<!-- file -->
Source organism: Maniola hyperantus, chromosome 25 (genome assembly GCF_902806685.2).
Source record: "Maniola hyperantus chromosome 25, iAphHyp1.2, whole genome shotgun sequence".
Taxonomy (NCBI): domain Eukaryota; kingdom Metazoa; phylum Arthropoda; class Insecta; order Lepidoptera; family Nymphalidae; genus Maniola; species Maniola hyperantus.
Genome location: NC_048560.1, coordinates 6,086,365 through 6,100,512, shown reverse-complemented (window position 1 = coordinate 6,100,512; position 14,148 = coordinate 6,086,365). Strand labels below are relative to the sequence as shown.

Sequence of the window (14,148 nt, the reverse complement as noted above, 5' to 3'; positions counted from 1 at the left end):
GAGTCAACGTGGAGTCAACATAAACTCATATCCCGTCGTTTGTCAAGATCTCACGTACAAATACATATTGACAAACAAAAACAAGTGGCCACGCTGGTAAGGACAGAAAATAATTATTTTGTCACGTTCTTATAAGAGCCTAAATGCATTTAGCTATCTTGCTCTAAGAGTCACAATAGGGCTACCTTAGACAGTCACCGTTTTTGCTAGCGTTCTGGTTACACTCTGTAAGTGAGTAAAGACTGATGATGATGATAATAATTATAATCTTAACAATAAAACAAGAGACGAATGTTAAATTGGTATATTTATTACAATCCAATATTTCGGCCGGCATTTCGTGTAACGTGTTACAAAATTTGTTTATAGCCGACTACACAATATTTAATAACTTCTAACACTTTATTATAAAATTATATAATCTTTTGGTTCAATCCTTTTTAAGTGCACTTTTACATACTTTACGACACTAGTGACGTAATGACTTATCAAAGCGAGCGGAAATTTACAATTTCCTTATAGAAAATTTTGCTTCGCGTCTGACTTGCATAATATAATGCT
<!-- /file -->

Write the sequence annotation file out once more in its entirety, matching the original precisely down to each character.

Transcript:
Source organism: Maniola hyperantus, chromosome 25 (genome assembly GCF_902806685.2).
Source record: "Maniola hyperantus chromosome 25, iAphHyp1.2, whole genome shotgun sequence".
Taxonomy (NCBI): domain Eukaryota; kingdom Metazoa; phylum Arthropoda; class Insecta; order Lepidoptera; family Nymphalidae; genus Maniola; species Maniola hyperantus.
Genome location: NC_048560.1, coordinates 6,086,365 through 6,100,512, shown reverse-complemented (window position 1 = coordinate 6,100,512; position 14,148 = coordinate 6,086,365). Strand labels below are relative to the sequence as shown.

Sequence of the window (14,148 nt, the reverse complement as noted above, 5' to 3'; positions counted from 1 at the left end):
GAGTCAACGTGGAGTCAACATAAACTCATATCCCGTCGTTTGTCAAGATCTCACGTACAAATACATATTGACAAACAAAAACAAGTGGCCACGCTGGTAAGGACAGAAAATAATTATTTTGTCACGTTCTTATAAGAGCCTAAATGCATTTAGCTATCTTGCTCTAAGAGTCACAATAGGGCTACCTTAGACAGTCACCGTTTTTGCTAGCGTTCTGGTTACACTCTGTAAGTGAGTAAAGACTGATGATGATGATAATAATTATAATCTTAACAATAAAACAAGAGACGAATGTTAAATTGGTATATTTATTACAATCCAATATTTCGGCCGGCATTTCGTGTAACGTGTTACAAAATTTGTTTATAGCCGACTACACAATATTTAATAACTTCTAACACTTTATTATAAAATTATATAATCTTTTGGTTCAATCCTTTTTAAGTGCACTTTTACATACTTTACGACACTAGTGACGTAATGACTTATCAAAGCGAGCGGAAATTTACAATTTCCTTATAGAAAATTTTGCTTCGCGTCTGACTTGCATAATATAATGCT